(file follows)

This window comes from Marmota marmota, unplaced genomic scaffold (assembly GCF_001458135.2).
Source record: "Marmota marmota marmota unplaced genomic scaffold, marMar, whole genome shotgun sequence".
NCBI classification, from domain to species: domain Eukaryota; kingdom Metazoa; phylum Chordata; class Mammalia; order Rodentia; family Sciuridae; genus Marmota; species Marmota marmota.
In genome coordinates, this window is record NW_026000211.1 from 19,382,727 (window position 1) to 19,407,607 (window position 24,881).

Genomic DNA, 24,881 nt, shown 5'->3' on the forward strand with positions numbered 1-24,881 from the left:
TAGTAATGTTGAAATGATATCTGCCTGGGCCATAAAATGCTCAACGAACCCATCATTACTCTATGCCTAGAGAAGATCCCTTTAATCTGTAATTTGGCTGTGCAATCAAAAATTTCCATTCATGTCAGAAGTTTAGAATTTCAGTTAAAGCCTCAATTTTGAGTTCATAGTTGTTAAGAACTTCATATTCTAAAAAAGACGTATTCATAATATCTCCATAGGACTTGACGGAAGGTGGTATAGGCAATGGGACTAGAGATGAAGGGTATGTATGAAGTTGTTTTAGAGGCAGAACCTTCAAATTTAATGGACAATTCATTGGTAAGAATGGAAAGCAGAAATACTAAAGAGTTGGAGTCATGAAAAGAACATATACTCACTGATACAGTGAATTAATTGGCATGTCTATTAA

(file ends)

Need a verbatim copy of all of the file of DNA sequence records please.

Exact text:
This window comes from Marmota marmota, unplaced genomic scaffold (assembly GCF_001458135.2).
Source record: "Marmota marmota marmota unplaced genomic scaffold, marMar, whole genome shotgun sequence".
NCBI classification, from domain to species: domain Eukaryota; kingdom Metazoa; phylum Chordata; class Mammalia; order Rodentia; family Sciuridae; genus Marmota; species Marmota marmota.
In genome coordinates, this window is record NW_026000211.1 from 19,382,727 (window position 1) to 19,407,607 (window position 24,881).

Genomic DNA, 24,881 nt, shown 5'->3' on the forward strand with positions numbered 1-24,881 from the left:
TAGTAATGTTGAAATGATATCTGCCTGGGCCATAAAATGCTCAACGAACCCATCATTACTCTATGCCTAGAGAAGATCCCTTTAATCTGTAATTTGGCTGTGCAATCAAAAATTTCCATTCATGTCAGAAGTTTAGAATTTCAGTTAAAGCCTCAATTTTGAGTTCATAGTTGTTAAGAACTTCATATTCTAAAAAAGACGTATTCATAATATCTCCATAGGACTTGACGGAAGGTGGTATAGGCAATGGGACTAGAGATGAAGGGTATGTATGAAGTTGTTTTAGAGGCAGAACCTTCAAATTTAATGGACAATTCATTGGTAAGAATGGAAAGCAGAAATACTAAAGAGTTGGAGTCATGAAAAGAACATATACTCACTGATACAGTGAATTAATTGGCATGTCTATTAA